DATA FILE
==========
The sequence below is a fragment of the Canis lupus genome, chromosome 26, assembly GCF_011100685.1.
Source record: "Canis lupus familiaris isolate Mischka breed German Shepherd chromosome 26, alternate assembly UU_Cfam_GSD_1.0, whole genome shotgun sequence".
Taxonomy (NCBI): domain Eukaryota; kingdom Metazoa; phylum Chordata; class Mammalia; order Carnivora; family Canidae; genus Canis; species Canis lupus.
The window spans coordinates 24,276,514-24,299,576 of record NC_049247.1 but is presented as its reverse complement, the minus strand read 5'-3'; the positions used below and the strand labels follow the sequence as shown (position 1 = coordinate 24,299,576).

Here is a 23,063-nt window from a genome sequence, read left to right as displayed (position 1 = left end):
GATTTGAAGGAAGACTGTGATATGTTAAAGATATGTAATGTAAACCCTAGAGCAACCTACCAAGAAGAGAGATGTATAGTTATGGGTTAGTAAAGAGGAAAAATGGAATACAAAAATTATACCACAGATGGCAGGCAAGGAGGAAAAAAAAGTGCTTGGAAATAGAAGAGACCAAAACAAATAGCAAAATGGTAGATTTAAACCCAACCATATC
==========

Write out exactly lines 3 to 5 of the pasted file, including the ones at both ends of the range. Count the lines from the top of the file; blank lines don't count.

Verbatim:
Taxonomy (NCBI): domain Eukaryota; kingdom Metazoa; phylum Chordata; class Mammalia; order Carnivora; family Canidae; genus Canis; species Canis lupus.
The window spans coordinates 24,276,514-24,299,576 of record NC_049247.1 but is presented as its reverse complement, the minus strand read 5'-3'; the positions used below and the strand labels follow the sequence as shown (position 1 = coordinate 24,299,576).

Here is a 23,063-nt window from a genome sequence, read left to right as displayed (position 1 = left end):